Burning ★★★★½

Finally. I've been waiting so long to watch this film since Lee Chang Dong is one of my favorite directors. After hearing so much praise, Burning became one of my most anticipated films of 2018. I wanted to watch it sooner but no theaters near me were playing the film so I had no choice but to wait for it to come out on digital, which it got released yesterday.
Burning is Lee's first take on the mystery/thriller genre but still is beautifully done in his unique way that felt familiar because of the similar subjects the film tackles much like his previous films such as human conditions, struggles, unemployment, unclearness, and depression in a Korean trope kind of way. We spend a lot of time with Jong-su who wants to become a writer but doesn't know what to write about. He resembles the young Korean people in modern society, how they know what they want to pursue but have many leisure time and other personal issues which results to them becoming more lazy and unmotivated so their futures become unclear. Jong-su is the type of person that doesn't work hard which leads him ignorantly questioning as to why there are so many young "Great Gatsbys" living in his country.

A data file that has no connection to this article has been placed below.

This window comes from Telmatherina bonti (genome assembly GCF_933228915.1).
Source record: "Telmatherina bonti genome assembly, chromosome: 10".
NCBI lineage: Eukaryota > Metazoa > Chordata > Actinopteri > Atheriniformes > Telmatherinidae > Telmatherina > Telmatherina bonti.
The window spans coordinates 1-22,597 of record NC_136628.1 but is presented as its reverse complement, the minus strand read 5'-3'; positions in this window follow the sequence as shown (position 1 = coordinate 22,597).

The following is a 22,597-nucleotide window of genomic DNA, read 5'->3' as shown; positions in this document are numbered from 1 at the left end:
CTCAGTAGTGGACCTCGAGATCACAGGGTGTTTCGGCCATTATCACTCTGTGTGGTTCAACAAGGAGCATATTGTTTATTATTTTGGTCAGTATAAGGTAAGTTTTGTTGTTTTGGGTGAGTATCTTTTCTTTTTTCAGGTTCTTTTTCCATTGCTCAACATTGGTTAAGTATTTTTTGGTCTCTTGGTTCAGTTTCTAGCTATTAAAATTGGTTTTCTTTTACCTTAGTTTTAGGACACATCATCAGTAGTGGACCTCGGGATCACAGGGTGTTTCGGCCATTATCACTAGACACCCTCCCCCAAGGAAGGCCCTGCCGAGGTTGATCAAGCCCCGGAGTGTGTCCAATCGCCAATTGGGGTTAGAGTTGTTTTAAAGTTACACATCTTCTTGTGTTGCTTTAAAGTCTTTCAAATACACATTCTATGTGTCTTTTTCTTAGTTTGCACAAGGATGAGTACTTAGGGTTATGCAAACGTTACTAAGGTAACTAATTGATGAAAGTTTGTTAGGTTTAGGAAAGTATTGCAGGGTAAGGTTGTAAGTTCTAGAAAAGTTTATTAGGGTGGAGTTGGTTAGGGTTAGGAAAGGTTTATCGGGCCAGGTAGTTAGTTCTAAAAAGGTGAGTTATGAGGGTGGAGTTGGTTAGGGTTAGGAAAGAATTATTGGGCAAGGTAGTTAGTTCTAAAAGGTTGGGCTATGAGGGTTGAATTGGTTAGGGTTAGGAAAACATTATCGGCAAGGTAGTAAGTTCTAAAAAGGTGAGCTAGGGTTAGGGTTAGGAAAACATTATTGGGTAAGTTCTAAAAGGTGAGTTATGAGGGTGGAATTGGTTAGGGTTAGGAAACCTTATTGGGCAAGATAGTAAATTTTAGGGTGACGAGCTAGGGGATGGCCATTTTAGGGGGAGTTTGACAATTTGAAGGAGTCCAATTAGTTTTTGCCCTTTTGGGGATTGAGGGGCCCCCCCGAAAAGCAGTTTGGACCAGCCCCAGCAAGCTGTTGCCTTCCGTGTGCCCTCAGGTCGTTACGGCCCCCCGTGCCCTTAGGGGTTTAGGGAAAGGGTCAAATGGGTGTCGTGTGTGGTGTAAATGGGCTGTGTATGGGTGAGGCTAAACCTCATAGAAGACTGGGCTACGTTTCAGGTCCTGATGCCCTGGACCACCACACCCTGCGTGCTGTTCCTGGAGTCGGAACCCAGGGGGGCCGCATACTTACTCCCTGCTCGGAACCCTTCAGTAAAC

We get introduced to Hae-mi who used to know Jong-su when they were kids. They catch up and start developing a strange relationship.
She hungers for happiness and freedom, and I can't help but think she's deeply depressed, lonely and wants to be loved. Ben gets introduced through Hae-mi and that's when the film starts to become more tense and things start changing. Ben is a person that Jong-su ever wanted to be. He's young, rich, and is always looking to have fun. They have complete opposite lifestyles, Ben obviously having the better one. Not only that, Hae-mi is fond of Ben which leads to jealousy on Jong-su's part and he starts developing hatred towards Ben that keeps getting deeper and deeper. Hae-mi and Jong-su are characters that are struggling daily and are seeking for a better life. Ben however is this mysterious being that seems to have everything yet has a captivating persona that attracts people like Jong-su and Hae-mi.
Burning takes its time getting into the secrecy and the mystery surrounding the three main characters but when it happens, it felt so subtle and not out of place that the film becomes disturbing and troubling. What I like about Burning is that no scene felt drawn out. There is not one dramatic scene in the film which made the film even more realistic and not forced.
After a 7 year hiatus from Lee Chang Dong, Burning was definitely worth the wait. But seriously, please make more films.

Hye-Sung liked these reviews